- In deciduous forests of Africa and India: smaller trees such as Carissa, Wrightia and Holarrhena
- In tropical America, India, Myanmar and Malaya: evergreen trees and shrubs, such as Rauvolfia, Tabernaemontana and Acokanthera
- In Central America: Plumeria, or the frangipani, with its waxy white or pink flowers and a sweet scent
- In South America, Africa and Madagascar: many lianas, such as Landolphia
- In the Mediterranean region: Nerium, with the well-known oleander or be-still tree (Nerium oleander)
- The only genera found in temperate Europe away from the Mediterranean are Vinca (Apocynoideae) and Vincetoxicum (Asclepiadoideae).
- In North America: Apocynum, dogbane or Indian hemp, including Apocynum cannabinum, a traditional source of fiber
- In continental southern Africa (Angola, Botswana, Mozambique, South Africa, Swaziland, and Zimbabwe) and Madagascar, except for the humid evergreen forest of the eastern side of Madagascar, and never above 2000 m for the entire island: Pachypodium and Fockea
Several plants of this family had economic uses in the past.
The genera Landolphia, Hancornia, Funtumia and Mascarenhasia were used as a commercial source of inferior rubber. (see Congo rubber, made largely from various Landolphia harvested from the wild under the most desperate conditions)
The juice of Acokanthera species such as A. venenata and the milky juice of the Namibian Pachypodium has been used as venom for arrow tips by the San (Bushmen). Some sources state that Pachypodium do not produce a milky latex.
Several genera are grown as ornamental plants, including Amsonia (bluestar), Nerium (oleander), Vinca (periwinkle), Carissa (Natal plum, an edible fruit), Allamanda (golden trumpet), Plumeria (frangipani), Thevetia (lucky nut), Mandevilla (Savannah flower), Adenium (desert-rose).
Some are sources of important drugs, such as cardiac glycosides, which affect heart function. These include the Acokanthera, Apocynum, Cerbera, Nerium, Thevetia and Strophanthus. Rauvolfia serpentina, or Indian Snakeroot, yields the alkaloids reserpine and rescinnamine, which are useful tools in the treatment of high blood pressure and even some forms of psychosis. Catharanthus roseus yields alkaloids used in treating cancer.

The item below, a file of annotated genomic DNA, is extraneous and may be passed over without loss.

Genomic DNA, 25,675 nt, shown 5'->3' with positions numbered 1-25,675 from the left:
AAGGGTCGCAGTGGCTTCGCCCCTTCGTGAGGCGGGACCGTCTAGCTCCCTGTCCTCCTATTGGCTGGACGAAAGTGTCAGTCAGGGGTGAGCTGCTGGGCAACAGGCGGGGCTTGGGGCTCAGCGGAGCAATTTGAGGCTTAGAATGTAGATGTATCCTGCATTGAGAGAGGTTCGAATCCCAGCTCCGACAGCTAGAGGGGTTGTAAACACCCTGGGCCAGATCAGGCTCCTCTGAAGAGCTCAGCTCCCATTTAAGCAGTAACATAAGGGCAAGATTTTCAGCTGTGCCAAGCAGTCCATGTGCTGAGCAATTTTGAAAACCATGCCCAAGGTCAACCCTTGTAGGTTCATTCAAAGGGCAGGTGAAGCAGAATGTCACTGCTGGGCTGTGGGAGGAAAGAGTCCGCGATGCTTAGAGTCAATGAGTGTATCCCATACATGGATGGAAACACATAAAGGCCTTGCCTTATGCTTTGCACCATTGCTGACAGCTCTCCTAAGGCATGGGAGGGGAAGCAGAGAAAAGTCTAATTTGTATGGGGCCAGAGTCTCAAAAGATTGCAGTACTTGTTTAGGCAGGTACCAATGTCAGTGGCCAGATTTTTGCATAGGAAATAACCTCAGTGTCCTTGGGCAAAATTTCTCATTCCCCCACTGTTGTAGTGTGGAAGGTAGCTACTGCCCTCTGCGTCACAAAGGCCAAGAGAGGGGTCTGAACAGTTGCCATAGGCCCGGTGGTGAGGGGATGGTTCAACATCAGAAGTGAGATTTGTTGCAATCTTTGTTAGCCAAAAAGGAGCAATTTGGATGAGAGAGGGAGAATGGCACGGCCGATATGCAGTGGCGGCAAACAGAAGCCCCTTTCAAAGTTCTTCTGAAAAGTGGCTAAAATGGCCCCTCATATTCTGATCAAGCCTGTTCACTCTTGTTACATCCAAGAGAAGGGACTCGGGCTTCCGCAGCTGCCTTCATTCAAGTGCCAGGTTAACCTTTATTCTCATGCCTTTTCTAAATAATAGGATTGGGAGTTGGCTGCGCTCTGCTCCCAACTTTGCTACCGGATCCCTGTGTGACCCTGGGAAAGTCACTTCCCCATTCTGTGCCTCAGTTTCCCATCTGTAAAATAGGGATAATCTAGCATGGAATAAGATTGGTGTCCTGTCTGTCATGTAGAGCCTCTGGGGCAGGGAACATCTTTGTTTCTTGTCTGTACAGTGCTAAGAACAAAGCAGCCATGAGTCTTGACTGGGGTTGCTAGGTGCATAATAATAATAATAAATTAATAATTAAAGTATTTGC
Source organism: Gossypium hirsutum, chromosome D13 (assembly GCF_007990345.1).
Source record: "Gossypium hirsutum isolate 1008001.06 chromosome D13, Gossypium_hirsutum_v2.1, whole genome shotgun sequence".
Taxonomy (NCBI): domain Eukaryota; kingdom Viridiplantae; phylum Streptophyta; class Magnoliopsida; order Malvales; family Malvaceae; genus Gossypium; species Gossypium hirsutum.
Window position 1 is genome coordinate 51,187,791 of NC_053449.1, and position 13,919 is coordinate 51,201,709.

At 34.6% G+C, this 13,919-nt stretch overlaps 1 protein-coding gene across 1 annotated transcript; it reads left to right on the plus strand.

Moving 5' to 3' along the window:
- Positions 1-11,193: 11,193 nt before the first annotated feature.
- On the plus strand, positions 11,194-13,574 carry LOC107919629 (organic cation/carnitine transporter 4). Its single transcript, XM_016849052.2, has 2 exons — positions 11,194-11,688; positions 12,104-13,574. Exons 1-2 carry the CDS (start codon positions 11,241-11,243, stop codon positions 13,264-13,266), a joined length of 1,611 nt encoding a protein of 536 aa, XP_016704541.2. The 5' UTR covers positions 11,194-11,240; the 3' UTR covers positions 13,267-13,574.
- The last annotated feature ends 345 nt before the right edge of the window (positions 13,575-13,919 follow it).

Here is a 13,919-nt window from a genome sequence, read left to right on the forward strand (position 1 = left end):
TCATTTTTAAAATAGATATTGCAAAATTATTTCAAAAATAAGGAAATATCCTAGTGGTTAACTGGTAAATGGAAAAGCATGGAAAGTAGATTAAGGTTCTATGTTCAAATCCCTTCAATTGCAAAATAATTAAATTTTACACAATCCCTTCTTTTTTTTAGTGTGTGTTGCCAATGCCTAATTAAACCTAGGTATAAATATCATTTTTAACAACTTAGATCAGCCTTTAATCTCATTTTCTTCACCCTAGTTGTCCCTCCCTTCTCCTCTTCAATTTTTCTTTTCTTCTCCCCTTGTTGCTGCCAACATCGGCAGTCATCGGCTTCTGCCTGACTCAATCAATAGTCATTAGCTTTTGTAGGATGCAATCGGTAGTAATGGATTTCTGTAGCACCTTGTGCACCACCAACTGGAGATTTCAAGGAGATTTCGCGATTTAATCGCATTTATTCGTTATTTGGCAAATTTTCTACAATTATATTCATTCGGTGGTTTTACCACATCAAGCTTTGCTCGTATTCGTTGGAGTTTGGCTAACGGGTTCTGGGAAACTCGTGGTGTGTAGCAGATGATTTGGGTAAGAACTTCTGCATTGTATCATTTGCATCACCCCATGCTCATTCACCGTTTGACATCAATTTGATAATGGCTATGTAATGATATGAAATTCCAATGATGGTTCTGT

- Endress ME, Bruyns PV (2000). "A revised classification of the Apocynaceae s.l.". The Botanical Review 66 (1): 1–56. doi:10.1007/BF02857781.
- Heiser CB (2003). Weeds in my garden: observations on some misunderstood plants. Portland, Oregon: Timber Press. p. 50. ISBN 0-88192-562-4.
- Apocynaceae, Thomas Rosatti, Jepson Herbarium
- The taxonomy and systematics of Apocynaceae: where we stand in 2012; Nazia Nazar, David J. Goyder, James J. Clarkson, Tariq Mahmood and Mark W. Chase; Botanical Journal of the Linnean Society, Volume 171, Issue 3, pages 482–490, March 2013, 
- Angiosperm Phylogeny Group (2009). "An update of the Angiosperm Phylogeny Group classification for the orders and families of flowering plants: APG III". Botanical Journal of the Linnean Society 161 (2): 105–121. doi:10.1111/j.1095-8339.2009.00996.x.
- Endress M.E., Liede-Schumann S. & Meve U. (2014). "An updated classification for Apocynaceae". Phytotaxa 159: 175–194. doi:10.11646/phytotaxa.159.3.2.
- Klots, Alexander B. (1951). A Field Guide to the Butterflies of North America, East of the Great Plains. Cambridge, Massachusetts: The Riverside Press. pp. 77–79.
- Rapanarivo SHJV, Leeuwenberg AJM (1999). "Taxonomic revision of Pachypodium. Series of revisions of Apocynaceac XLVIII". In Rapanarivo SHJV. Pachypodium (Apocynaceae): taxonomy, habitats and cultivation. Balkema. pp. 1–82. ISBN 978-90-5410-485-8.
- "Saba comorensis in Agroforestree Database". Retrieved 30 July 2012.
To request an improvement, please leave a comment on the page. Thank you!